Sky News TV Appearance & PlaymobilUK Parent-Play Survey November 24 2013

A couple of weeks ago I was asked by Playmobil to comment on a survey they undertook about parents and child playtime and appear on Sky News Sunrise with Eamonn Holmes to discuss the survey and to talk about the importance of child/parent play and interaction through toys.


The survey produced some fascinating results, their key findings were:

  • 65% of parents only occasionally play with their children
  • 16% of Dads don't know how to play with their children
  • 32% of Mums don't understand the technological games their kids play


PlaymobilUK released a report into their survey which can be read below:

Spending quality time playing with your child is one of life’s simple pleasures for parents, but research released today by Playmobil found that 65 per cent of parents claim they only play with their children occasionally. A third of dads (34 per cent) admit that they don’t have time to play with their little ones and 16 per cent of them concede they don’t know how to play with their child. Almost a third (32 per cent) of mums said they don’t understand the technological games their children play with so avoid playing with them.

As Christmas approaches, parents are working their way through children’s wish lists of gifts. A gadget or two will be expected, but 40 per cent of parents would prefer their children to play with traditional toys like they did growing up.

The research by Playmobil, who is celebrating its 40th anniversary next year, also found that almost all parents (97 per cent) believe their children learn vital skills including social and life skills from playing with traditional toys. In fact, the top five toys that parents believe their children learn vital skills from are all traditional toys and games:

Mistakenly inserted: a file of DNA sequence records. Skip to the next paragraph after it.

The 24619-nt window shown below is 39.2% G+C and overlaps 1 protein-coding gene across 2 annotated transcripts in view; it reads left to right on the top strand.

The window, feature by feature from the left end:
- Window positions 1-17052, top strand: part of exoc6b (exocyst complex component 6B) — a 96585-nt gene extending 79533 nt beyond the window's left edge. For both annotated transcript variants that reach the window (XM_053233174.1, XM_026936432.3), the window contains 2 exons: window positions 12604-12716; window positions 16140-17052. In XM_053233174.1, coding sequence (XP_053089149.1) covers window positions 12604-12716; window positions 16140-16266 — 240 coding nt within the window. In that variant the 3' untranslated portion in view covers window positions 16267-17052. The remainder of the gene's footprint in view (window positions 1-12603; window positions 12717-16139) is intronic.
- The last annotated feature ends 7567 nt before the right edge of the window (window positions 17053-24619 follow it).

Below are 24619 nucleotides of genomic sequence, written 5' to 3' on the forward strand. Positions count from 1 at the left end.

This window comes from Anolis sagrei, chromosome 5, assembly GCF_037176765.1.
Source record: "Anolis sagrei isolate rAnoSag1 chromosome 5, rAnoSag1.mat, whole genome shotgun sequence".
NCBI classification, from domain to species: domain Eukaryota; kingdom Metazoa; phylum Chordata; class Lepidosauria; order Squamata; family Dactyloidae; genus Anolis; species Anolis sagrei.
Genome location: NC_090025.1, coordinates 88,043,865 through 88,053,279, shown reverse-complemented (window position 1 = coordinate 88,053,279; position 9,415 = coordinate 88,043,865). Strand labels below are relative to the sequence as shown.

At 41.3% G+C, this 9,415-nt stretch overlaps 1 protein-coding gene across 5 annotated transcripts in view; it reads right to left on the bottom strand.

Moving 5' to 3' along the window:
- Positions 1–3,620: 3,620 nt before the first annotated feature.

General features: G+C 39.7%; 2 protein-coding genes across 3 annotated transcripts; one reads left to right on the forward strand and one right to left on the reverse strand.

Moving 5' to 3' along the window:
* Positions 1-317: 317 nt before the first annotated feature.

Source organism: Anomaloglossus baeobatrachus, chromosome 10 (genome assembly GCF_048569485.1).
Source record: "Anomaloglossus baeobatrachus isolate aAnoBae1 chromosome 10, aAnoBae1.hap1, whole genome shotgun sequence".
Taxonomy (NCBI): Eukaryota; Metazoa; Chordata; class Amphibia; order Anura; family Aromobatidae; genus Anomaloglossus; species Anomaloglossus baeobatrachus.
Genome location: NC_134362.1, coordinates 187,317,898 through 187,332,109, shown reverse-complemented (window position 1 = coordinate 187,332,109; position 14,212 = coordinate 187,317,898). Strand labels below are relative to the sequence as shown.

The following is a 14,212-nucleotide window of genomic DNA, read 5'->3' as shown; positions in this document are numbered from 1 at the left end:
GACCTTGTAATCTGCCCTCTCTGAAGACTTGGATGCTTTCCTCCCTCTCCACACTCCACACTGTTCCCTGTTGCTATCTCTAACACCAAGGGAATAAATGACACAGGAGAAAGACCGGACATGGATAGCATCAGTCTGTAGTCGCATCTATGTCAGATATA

• Construction games 61%
  • Role play 60%
  • Character storytelling 53%
  • Board games 42%
  • Figures and dolls 35%


Although gadgets are often popular with children, only four per cent of parents say they would like their children to play with them. Almost one in ten parents (nine per cent) even claim they refuse to buy their children electronic toys. But it’s not just parents stopping them playing, 15 per cent said their children simply don’t play with any gadgets or video games.

Fiona Barry, speech and language therapist and founder of comments on the research: “The best time to learn is when a child is having fun – it doesn’t feel like work!

The Playmobil research found that children are equally happy playing with traditional toys as they are gadgets, and whilst they can learn some skills from the latest gadgets and games, parents need ensure they balance their child’s playtime with a mixture of traditional toys and gadgets.

This will help them to develop key life skills such as creative play, language, memory and social skills, problem solving and storytelling, which in turn will help them later in life.”

The research also found that almost a fifth (18 per cent) of parents say their children get easily bored with the latest fad toys and 61 per cent say their little ones get addicted to gadgets.

Over half (51 per cent) say their children don’t learn to play and interact with others from playing with these sort of toys, which is vital to their development. Although they want them to play with traditional toys, 16 per cent of parents admit that they find it hard to get their children to enjoy a balance of traditional and electronic toys.

Jamie Dickinson, Playmobil UK Marketing Manager adds: “Parents shouldn’t worry about how to play with their children. Just put a toy in front of them and watch their imaginations run wild. Children are naturally creative, in fact they will probably teach their parents a thing or two. Parents should simply spend some time with their children while they are playing and join in. See where your imagination takes you, from recreating classic fairy tales, to constructing a master piece or avenging the dinosaurs attack on the pirate ship.”